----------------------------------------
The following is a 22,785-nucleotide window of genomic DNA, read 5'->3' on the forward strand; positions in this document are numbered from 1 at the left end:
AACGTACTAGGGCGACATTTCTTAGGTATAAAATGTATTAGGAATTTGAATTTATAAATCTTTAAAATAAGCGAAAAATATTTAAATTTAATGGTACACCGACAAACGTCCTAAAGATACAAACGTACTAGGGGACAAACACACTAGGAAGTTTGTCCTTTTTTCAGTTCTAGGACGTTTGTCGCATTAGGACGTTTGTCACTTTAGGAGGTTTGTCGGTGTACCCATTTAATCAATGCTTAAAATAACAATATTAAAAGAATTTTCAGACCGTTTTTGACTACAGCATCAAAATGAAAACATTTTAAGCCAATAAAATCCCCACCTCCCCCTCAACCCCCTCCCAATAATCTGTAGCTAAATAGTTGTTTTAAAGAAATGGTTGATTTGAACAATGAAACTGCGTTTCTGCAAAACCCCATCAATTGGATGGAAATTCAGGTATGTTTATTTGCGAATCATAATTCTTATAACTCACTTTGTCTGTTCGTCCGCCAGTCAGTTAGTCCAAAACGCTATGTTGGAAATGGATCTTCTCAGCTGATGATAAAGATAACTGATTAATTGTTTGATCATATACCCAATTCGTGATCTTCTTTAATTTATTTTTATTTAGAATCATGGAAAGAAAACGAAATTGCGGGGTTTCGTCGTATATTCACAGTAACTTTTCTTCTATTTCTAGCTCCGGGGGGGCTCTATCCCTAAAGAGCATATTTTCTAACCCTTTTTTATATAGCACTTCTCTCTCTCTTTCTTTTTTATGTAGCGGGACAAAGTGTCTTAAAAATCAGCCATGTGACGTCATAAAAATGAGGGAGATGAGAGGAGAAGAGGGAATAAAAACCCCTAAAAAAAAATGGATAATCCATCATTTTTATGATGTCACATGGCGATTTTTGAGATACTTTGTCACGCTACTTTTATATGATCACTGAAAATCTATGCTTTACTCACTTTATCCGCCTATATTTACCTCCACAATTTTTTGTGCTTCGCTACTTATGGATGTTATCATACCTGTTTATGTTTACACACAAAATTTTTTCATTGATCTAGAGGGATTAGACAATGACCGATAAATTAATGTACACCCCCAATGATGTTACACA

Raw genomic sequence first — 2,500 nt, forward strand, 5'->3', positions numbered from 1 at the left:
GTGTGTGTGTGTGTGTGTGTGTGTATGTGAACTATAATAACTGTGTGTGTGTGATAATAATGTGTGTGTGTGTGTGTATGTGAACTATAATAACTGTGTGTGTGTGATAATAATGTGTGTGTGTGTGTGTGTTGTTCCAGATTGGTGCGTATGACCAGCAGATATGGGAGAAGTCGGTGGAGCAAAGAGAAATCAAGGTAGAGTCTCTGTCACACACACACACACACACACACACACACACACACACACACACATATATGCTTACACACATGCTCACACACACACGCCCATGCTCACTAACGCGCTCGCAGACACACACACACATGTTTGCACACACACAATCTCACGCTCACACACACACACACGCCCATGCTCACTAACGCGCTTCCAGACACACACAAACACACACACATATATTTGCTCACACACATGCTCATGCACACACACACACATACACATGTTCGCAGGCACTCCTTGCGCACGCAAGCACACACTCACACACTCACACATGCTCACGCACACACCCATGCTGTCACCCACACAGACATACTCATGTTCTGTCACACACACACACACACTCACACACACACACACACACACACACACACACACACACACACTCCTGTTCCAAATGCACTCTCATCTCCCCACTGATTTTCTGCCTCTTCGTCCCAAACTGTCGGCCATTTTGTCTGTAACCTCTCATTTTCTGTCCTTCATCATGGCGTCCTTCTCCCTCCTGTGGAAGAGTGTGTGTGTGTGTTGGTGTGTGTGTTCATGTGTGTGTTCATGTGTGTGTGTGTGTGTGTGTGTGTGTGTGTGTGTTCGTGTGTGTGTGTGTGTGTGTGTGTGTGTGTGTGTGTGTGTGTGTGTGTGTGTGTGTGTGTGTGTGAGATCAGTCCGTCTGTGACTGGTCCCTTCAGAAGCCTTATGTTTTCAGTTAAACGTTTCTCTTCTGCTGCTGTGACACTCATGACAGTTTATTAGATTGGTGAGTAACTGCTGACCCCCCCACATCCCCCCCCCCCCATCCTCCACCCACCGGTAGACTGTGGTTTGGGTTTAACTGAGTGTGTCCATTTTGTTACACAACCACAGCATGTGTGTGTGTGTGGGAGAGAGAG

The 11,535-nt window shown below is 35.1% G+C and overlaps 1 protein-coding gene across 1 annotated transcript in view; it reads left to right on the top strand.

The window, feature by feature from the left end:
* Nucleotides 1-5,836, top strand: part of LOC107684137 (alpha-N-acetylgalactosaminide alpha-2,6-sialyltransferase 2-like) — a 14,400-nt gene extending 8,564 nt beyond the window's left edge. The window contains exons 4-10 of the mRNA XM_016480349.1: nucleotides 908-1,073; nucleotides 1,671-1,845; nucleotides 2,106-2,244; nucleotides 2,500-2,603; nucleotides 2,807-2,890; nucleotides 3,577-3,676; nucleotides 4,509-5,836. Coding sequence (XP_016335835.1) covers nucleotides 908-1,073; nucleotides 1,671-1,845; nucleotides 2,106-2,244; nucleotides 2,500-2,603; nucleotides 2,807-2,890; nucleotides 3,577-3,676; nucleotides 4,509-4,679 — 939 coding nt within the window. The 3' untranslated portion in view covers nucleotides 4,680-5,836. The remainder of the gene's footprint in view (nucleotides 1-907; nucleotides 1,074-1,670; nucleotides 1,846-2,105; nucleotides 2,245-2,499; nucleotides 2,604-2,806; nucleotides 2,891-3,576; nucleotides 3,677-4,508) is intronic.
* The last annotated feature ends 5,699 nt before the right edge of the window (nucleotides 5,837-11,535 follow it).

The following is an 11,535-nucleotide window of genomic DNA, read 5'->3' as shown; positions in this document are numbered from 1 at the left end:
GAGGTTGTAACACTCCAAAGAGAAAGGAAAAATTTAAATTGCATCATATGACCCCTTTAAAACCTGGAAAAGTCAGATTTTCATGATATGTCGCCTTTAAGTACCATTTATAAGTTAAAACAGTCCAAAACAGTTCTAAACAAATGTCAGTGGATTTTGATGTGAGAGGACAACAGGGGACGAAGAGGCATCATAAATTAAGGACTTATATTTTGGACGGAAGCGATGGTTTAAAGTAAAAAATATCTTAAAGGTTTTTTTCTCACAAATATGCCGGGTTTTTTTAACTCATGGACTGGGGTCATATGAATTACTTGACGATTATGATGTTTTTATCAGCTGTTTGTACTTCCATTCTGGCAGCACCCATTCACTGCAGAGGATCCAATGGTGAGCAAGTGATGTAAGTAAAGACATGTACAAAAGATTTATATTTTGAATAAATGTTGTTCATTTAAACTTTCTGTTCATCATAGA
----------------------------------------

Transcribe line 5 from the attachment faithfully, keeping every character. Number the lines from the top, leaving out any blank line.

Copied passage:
The 11,535-nt window shown below is 35.1% G+C and overlaps 1 protein-coding gene across 1 annotated transcript in view; it reads left to right on the top strand.